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  • #31
    Originally posted by coder View Post
    The longer your posts, the shorter my replies. If it takes you 1000 words to make your point, maybe it's not as solid as you think?
    Read the posts or do I have to post the 4000 page history document of these events Included the detailing of the Posix design flaws.

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    • #32
      Originally posted by sinepgib View Post
      Just a nit, but expecting boot scripts to be POSIX has little to do with platform neutrality and much more with shell neutrality. Using POSIX means it can run on busybox on embedded or in Dash for closer-to-decent performance, rather than just Bash.
      There is a problem. https://www.baeldung.com/linux/pid-file yes person wrote this in 2021 and its wrong. Guess what .PID files don't work correctly on Linux and did not even in 0.1 Linux kernel this is a day 1 design issue.

      https://securitylab.github.com/resea...VE-2019-15790/

      Its covered in this security bug. Linux kernel does PID recycling. POSIX standard for writing scripts presumes PID will not be recycled. This is why POSIX standard for scripts has putting PID value into .pid file as a valid action. Reality pid value in a .pid file is to be totally no trusted without some means of secondary checking. Secondary checking does the PID own to the correct cgroup of course that means you had created cgroups when you started the service.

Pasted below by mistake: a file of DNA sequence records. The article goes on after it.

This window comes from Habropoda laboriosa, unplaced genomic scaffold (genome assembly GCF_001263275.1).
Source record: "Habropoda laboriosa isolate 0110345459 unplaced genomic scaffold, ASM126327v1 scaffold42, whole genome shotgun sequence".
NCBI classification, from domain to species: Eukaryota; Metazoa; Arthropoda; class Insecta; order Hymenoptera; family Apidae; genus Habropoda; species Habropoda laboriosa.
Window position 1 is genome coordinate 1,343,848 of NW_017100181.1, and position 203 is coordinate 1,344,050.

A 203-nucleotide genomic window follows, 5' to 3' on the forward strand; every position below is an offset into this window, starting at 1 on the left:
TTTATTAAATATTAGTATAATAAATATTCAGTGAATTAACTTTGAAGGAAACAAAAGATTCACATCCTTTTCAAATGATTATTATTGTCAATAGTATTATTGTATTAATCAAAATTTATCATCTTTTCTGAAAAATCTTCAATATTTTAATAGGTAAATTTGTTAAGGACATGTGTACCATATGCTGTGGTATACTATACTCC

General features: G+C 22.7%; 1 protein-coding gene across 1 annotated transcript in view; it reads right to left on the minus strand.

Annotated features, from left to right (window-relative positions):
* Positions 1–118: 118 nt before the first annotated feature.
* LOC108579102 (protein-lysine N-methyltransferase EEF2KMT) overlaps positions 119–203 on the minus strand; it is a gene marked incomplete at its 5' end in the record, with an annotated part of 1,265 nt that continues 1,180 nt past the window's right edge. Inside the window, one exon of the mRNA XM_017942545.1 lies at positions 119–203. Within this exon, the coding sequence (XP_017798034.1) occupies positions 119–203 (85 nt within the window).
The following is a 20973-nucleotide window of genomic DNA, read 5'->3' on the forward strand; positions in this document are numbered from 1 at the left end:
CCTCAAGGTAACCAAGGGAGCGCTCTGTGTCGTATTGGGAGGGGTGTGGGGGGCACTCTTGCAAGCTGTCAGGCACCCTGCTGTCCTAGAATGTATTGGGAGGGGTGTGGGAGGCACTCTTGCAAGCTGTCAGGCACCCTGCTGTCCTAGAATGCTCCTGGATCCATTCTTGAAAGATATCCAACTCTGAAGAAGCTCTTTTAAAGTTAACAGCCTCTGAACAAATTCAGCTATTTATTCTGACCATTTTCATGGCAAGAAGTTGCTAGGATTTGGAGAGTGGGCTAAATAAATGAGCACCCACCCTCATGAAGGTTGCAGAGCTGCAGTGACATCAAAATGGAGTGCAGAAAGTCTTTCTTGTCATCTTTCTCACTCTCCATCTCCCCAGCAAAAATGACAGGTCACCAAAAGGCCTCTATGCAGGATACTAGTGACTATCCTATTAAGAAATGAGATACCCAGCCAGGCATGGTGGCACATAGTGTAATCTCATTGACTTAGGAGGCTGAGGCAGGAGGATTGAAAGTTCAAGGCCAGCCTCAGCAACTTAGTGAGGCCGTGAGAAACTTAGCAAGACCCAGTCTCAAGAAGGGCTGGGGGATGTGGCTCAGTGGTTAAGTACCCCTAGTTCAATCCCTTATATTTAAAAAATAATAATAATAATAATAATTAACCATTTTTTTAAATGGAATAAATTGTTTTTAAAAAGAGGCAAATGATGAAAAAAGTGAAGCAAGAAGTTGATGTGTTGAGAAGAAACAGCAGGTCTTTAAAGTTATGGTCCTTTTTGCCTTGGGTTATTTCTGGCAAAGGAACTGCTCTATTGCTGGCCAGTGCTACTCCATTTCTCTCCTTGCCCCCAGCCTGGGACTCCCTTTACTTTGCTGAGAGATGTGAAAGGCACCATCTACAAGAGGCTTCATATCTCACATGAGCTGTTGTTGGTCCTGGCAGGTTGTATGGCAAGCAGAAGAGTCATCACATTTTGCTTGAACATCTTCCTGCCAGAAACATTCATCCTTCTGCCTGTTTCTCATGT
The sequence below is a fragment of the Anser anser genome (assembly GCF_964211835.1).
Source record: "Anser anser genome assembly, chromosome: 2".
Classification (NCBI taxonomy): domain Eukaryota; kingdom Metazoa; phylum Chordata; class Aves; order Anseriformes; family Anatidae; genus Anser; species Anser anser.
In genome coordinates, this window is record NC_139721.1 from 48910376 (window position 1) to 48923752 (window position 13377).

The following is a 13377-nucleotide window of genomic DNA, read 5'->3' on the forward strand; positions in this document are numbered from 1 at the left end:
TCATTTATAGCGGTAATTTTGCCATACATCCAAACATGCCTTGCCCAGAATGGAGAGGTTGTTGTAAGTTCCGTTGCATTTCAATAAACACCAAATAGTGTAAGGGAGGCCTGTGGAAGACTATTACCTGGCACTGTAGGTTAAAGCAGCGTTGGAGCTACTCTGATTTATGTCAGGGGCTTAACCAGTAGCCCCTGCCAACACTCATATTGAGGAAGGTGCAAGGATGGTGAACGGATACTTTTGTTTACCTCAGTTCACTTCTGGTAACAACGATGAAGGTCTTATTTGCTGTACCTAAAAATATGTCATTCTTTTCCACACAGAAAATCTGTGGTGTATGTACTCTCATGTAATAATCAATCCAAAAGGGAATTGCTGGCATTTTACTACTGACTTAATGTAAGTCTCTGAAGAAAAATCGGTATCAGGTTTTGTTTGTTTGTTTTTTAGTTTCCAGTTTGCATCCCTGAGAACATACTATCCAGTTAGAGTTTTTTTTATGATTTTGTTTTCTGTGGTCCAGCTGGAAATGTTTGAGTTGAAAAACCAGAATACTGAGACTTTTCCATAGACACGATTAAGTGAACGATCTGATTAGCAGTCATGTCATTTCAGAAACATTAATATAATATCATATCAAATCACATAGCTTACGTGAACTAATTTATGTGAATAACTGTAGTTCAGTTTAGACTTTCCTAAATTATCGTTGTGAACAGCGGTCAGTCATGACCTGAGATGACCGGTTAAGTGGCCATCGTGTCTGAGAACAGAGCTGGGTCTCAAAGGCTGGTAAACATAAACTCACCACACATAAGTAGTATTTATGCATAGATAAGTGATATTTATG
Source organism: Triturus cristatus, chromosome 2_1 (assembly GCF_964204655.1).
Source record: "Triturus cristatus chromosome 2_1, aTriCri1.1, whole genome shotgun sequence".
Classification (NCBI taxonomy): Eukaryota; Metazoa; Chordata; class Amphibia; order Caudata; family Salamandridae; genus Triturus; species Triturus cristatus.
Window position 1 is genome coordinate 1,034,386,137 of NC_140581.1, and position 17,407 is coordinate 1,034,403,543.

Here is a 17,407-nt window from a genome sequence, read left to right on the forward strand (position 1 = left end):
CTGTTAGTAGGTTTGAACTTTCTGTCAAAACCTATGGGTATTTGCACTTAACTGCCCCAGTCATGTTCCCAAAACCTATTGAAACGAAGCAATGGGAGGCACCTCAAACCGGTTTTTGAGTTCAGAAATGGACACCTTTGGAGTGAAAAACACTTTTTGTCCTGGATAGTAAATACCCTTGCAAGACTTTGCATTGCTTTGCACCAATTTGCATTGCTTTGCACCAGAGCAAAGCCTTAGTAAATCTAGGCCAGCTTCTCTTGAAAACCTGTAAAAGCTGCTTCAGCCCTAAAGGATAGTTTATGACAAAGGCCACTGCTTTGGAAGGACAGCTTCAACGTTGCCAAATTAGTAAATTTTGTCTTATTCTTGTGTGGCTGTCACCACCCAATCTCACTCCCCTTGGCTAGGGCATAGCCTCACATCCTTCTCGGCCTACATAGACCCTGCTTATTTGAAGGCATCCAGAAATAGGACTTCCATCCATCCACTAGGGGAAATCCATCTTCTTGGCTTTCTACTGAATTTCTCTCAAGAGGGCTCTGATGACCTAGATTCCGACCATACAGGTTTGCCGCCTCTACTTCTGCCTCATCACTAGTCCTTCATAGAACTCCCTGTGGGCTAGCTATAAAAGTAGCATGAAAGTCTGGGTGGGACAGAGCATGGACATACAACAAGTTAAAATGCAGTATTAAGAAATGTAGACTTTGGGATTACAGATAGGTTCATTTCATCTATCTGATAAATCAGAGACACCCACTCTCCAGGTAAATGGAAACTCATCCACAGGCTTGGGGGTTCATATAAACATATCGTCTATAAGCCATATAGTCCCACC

The reality is posix standard script does not include anything for processing tracking that in fact works correctly with the Linux kernel. PID value shoved into a .pid file works on many Unixs due to restrictions on PID recycling. Now PID tree issues of Linix I could give security bugs on that. Yes so you terminate pid of a service you only kill part off it as part of it as disconnected it self from the pid tree so no longer look like it was started by the service.

      My posts have started pid issues and pid tree issue over and over again. PID recycling feature of Linux has lots of dangers this is the PID problem. The means to remove relationship between two PIDs that Linux supports the PID tree breaking feature also has lots of dangers this is the PID tree problem.

      You restrict yourself to either the POSIX define API for C or the POSIX define shell script language you find yourself unable to correctly manage services under the Linux kernel. We are talking over 5000+ documented CVE here effecting lots of different services. Yes there code presumes Linux kernel in Posix conformance when the Linux kernel is not resulting in a security bug.

      At some point you have to admit up to the Linux kernel issue. Shell neutrality claim people make fail to see that they have tied their hands to the point they cannot manage services safely on Linux. How do you get cgroup information on process using posix only shell features the answer is you don't.

      How do you use the pidfd interface from posix shell limited features to prevent PID recycling messing with your actions again you you cannot. Something interesting is freebsd init system yes is written is shell script but they have not limited themselves to Posix shell script features because their init shell scripts can use "process file descriptors". So be it Linux or freebsd you are stuffed doing process management if you restrict yourself to Posix shell features or Posix C API features. Remember both linux and freebsd have PID recycling.